Everyone is capable of leadership! Where there are leaders, there are followers, and with that comes responsibility. You, me, our managers, supervisors… all of us. You don’t have to be a supervisor to be considered a leader of your skillset in your work area.
Effective leaders lead from the front. They are role models and mentors. Leaders teach more than they tell, and they pay knowledge forward without hoarding information. Effective leaders stand in front of their teams and demonstrate the organization’s desired norms.
A leader from the front asks questions that can lead to mutual and supported decision-making. They are inquisitive, curious, and life-long learners. They want to know more and seek new information. They may ensure as well as challenge the organization’s managers have the tools to successfully practice their jobs. This can help managers gather feedback to direct and support their teams.
Active and regular role modeling is important to an organization. Followership can be at risk if staff sees their leader behave in a surprising way. When not all the information is known, perceptions can cause imaginations to fill in the blanks, causing gossip. Staff that have limited experience with leadership tends to not offer the benefit of any doubt. Staff look to both their formal and informal leaders for guidelines, as well as a sense of safety, to share their knowledge, experiences, ideas and aspirations.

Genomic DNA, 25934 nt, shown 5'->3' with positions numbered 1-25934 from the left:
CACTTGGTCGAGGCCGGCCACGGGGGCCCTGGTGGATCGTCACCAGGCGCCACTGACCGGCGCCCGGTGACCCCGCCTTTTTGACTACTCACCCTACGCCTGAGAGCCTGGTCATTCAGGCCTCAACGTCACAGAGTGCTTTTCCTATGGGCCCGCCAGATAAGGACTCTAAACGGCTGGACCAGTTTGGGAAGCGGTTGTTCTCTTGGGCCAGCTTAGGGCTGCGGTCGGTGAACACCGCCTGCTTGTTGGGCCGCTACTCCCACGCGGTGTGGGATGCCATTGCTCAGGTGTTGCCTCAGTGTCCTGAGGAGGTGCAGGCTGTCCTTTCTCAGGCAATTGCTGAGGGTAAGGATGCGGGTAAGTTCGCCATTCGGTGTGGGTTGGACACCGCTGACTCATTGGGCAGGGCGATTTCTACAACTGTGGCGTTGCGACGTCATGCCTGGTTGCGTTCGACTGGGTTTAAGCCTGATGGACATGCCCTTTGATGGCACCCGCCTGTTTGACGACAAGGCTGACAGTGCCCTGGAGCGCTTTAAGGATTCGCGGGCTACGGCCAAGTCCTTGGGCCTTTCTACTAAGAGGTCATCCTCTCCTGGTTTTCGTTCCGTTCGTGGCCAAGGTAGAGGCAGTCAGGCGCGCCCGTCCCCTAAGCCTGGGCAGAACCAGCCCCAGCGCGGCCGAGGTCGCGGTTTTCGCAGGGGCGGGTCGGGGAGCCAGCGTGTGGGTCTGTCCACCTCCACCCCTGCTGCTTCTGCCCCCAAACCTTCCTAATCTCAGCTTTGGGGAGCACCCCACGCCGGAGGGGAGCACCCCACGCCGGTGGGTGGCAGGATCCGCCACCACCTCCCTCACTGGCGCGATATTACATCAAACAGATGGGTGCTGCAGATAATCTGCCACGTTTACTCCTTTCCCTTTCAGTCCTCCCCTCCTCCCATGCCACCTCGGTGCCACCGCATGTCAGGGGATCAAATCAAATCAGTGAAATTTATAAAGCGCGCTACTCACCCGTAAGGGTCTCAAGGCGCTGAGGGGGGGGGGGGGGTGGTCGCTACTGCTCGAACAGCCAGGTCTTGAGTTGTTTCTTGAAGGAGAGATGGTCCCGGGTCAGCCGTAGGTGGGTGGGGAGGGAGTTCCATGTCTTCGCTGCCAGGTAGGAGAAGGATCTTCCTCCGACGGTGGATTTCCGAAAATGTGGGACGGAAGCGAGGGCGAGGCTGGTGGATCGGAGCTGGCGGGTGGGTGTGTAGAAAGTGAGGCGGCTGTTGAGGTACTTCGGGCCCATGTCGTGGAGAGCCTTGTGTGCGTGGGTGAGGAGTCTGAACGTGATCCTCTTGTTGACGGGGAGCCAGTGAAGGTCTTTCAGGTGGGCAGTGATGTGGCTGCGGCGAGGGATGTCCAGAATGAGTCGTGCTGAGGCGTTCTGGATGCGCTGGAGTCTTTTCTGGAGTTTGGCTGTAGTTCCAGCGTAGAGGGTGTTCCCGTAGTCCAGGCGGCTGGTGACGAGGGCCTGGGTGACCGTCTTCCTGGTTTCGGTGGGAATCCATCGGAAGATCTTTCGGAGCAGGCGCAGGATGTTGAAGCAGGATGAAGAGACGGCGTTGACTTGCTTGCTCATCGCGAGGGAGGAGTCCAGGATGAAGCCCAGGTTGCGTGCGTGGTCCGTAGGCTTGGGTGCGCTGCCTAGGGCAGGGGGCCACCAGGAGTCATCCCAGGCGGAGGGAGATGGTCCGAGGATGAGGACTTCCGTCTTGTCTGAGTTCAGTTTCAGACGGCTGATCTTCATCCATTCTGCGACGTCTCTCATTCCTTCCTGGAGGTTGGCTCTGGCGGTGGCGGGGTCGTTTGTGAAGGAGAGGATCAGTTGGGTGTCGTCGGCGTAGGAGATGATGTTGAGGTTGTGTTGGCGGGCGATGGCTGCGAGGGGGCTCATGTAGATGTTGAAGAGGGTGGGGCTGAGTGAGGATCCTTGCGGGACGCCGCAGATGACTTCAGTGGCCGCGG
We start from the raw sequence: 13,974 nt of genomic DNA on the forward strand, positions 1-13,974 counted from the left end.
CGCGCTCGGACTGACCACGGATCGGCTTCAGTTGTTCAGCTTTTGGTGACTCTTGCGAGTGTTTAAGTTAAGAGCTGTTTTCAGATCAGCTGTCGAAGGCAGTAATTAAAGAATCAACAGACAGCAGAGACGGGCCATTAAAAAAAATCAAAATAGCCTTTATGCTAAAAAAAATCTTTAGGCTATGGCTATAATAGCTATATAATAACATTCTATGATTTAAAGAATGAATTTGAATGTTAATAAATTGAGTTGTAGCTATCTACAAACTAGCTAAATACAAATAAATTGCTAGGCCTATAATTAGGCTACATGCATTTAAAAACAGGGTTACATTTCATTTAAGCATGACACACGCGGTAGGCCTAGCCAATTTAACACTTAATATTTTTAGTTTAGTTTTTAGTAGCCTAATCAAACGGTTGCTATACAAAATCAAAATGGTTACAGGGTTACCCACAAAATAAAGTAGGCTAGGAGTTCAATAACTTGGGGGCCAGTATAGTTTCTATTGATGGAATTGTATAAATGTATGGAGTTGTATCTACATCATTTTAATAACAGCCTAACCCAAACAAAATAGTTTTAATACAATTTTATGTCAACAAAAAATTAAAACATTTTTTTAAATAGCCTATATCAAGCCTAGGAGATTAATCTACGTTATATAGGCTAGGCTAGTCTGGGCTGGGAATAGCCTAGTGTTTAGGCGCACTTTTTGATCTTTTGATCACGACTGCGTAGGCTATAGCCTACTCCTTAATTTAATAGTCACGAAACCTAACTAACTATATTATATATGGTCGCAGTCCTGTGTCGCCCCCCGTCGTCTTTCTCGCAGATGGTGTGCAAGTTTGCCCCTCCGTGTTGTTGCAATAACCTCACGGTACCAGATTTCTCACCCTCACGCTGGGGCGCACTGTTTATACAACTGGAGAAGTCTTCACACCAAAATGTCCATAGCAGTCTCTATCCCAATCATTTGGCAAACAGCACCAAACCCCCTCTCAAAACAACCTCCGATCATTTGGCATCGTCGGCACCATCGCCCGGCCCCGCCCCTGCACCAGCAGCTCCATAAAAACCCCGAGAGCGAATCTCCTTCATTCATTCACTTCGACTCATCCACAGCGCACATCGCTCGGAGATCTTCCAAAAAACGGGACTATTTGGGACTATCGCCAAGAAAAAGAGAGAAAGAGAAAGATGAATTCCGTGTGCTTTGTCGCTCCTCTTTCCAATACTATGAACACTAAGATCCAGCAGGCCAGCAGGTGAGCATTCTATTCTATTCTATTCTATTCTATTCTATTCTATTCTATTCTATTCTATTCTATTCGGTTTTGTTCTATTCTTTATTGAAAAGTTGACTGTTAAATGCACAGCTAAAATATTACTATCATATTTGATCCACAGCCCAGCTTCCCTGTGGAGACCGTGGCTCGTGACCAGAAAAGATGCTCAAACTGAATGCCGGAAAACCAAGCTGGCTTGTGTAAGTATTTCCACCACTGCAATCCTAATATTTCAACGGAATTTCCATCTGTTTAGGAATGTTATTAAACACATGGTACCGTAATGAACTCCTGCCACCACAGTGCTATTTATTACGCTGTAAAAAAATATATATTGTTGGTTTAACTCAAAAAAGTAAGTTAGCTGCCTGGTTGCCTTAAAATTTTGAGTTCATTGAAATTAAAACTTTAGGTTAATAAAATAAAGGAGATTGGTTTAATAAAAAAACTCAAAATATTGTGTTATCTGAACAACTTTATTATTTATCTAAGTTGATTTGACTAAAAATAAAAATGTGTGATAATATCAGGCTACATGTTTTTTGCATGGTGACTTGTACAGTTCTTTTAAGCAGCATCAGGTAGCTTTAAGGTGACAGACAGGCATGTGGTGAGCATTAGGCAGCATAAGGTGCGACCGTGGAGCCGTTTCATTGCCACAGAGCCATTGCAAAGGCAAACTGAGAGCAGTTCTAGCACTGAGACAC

Visiting teammates by “rounding” can counteract this effect. Visits can be scheduled, or on a pop-in/drop-in basis. Staff respond well to sharing the insights how they choose to perform their work. Rounding creates a feeling of support so staff can “show off” the pride they have in their work area. It gives them the opportunity to express their obstacles and barriers. Leaders who put themselves “out there” empower staff to step up and achieve more.
Rounding provides opportunities to demonstrate how the “walk is talked” in your area. Supportive leaders encourage their leading staff to do what they may already know and are sometimes hesitant to try. Visiting your staff and coworkers establishes rapport, models positive interactions, and establishes team norms. Appropriate social behaviors can be demonstrated, modeling positive interactions, and truly learning names can occur. After rounding, leaders can “brag” about key learnings, share the good news, and continue to set up their co-workers up for success, furthering support, growth and communication in all directions.
Leaders can encourage staff to become stakeholders –the “owner-operators” of our jobs that we are, being both taxpayers and government employees. Rounding can be rewarding because it can diffuse some bad practices, such as coworkers pressuring others to “not” be over-achievers, implying it makes them look bad by comparison. When leaders listen to staff in their work areas, they can undo some bad practices that squelch any future attempts forward momentum and creative problem solving.